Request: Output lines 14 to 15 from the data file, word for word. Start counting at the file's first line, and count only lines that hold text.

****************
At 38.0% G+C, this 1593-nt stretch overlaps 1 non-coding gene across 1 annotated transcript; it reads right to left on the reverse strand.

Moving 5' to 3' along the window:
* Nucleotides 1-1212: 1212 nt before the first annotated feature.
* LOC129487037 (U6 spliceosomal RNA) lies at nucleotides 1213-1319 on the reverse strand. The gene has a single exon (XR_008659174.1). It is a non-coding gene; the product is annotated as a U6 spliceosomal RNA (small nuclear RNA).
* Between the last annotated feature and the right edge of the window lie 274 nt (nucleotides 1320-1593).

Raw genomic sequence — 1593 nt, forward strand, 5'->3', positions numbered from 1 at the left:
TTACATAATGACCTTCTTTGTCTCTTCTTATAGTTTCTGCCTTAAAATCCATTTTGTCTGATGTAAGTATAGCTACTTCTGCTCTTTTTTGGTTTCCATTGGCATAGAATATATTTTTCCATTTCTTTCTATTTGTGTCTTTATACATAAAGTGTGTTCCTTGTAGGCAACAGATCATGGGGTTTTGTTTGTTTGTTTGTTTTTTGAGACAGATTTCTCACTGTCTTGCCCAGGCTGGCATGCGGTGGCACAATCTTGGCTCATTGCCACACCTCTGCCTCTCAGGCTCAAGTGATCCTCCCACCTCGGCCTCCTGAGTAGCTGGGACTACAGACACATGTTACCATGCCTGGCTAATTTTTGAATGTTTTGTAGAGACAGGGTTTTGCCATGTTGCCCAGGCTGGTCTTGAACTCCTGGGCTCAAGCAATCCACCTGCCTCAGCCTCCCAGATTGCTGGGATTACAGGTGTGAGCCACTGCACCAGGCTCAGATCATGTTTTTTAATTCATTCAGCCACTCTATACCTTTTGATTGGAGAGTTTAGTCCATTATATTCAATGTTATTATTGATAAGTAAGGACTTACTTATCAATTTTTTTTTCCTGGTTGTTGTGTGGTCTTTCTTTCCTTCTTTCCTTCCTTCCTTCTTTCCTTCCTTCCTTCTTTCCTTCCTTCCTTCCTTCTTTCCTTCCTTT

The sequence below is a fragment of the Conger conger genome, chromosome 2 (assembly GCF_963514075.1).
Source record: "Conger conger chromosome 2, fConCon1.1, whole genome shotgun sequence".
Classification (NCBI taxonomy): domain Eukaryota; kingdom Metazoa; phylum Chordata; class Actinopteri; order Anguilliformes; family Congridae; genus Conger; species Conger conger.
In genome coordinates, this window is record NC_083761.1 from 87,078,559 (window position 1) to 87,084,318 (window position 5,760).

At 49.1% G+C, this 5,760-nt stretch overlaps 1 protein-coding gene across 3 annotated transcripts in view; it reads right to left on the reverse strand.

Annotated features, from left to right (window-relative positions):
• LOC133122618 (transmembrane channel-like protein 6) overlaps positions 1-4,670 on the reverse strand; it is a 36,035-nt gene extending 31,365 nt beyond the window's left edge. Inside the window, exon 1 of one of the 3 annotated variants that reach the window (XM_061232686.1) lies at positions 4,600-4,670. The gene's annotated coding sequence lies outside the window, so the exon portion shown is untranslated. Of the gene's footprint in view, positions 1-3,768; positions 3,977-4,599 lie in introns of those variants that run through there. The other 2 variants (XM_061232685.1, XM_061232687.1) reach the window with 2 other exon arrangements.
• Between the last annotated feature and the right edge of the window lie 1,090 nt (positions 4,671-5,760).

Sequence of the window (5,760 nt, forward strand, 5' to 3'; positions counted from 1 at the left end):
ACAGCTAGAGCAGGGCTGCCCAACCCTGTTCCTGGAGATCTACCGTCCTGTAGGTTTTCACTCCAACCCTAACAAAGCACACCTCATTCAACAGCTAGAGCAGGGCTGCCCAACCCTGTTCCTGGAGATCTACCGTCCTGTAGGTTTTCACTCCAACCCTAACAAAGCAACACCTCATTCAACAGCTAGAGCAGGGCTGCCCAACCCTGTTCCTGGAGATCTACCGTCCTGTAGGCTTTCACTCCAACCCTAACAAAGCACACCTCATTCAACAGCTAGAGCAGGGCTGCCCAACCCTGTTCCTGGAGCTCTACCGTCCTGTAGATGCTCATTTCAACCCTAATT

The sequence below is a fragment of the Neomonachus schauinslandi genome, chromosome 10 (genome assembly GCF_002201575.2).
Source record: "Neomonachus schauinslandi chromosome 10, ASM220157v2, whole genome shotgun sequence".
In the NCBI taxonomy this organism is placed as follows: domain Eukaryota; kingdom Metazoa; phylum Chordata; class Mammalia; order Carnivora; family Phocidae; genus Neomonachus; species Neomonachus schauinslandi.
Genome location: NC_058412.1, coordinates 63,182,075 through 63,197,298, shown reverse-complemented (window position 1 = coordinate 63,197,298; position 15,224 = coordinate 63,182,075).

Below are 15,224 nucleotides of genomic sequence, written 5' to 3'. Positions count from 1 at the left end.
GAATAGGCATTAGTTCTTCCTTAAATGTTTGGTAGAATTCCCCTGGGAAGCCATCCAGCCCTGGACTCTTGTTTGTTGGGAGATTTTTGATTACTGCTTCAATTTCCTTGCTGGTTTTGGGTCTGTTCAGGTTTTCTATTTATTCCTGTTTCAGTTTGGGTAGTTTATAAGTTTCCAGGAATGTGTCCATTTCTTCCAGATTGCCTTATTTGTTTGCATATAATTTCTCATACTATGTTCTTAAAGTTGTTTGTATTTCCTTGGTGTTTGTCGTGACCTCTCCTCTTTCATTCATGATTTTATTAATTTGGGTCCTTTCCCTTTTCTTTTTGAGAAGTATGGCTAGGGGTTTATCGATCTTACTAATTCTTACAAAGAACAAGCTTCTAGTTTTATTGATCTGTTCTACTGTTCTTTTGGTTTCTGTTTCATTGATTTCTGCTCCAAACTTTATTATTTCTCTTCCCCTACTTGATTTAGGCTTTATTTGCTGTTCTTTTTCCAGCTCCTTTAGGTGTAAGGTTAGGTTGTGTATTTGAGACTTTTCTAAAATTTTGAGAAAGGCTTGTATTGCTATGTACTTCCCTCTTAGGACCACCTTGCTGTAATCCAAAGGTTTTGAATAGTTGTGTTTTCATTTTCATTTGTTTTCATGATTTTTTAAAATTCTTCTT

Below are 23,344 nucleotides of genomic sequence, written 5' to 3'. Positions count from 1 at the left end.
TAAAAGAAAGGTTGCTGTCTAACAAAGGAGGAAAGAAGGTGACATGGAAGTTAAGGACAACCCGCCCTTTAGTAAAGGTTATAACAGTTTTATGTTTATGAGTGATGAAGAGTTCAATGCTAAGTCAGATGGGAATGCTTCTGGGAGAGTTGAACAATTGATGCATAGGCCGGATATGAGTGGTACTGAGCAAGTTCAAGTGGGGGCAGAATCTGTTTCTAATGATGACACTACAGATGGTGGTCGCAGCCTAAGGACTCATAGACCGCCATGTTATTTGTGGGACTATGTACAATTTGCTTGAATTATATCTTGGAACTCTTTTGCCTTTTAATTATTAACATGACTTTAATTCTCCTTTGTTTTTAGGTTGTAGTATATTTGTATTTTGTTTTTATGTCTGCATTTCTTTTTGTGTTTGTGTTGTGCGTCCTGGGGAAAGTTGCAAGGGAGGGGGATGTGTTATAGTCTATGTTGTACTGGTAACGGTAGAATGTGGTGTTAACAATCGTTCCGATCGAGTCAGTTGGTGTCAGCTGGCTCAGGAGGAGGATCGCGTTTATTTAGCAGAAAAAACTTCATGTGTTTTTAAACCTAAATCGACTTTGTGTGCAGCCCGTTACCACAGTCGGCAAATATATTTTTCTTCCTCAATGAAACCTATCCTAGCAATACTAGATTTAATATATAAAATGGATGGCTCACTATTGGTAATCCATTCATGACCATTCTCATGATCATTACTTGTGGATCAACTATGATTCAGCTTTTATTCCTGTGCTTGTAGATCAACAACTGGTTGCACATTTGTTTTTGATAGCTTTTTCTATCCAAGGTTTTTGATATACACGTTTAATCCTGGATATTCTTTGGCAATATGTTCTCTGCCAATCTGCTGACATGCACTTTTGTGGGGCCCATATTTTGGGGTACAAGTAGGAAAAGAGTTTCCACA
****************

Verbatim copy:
• LOC133122618 (transmembrane channel-like protein 6) overlaps positions 1-4,670 on the reverse strand; it is a 36,035-nt gene extending 31,365 nt beyond the window's left edge. Inside the window, exon 1 of one of the 3 annotated variants that reach the window (XM_061232686.1) lies at positions 4,600-4,670. The gene's annotated coding sequence lies outside the window, so the exon portion shown is untranslated. Of the gene's footprint in view, positions 1-3,768; positions 3,977-4,599 lie in introns of those variants that run through there. The other 2 variants (XM_061232685.1, XM_061232687.1) reach the window with 2 other exon arrangements.
• Between the last annotated feature and the right edge of the window lie 1,090 nt (positions 4,671-5,760).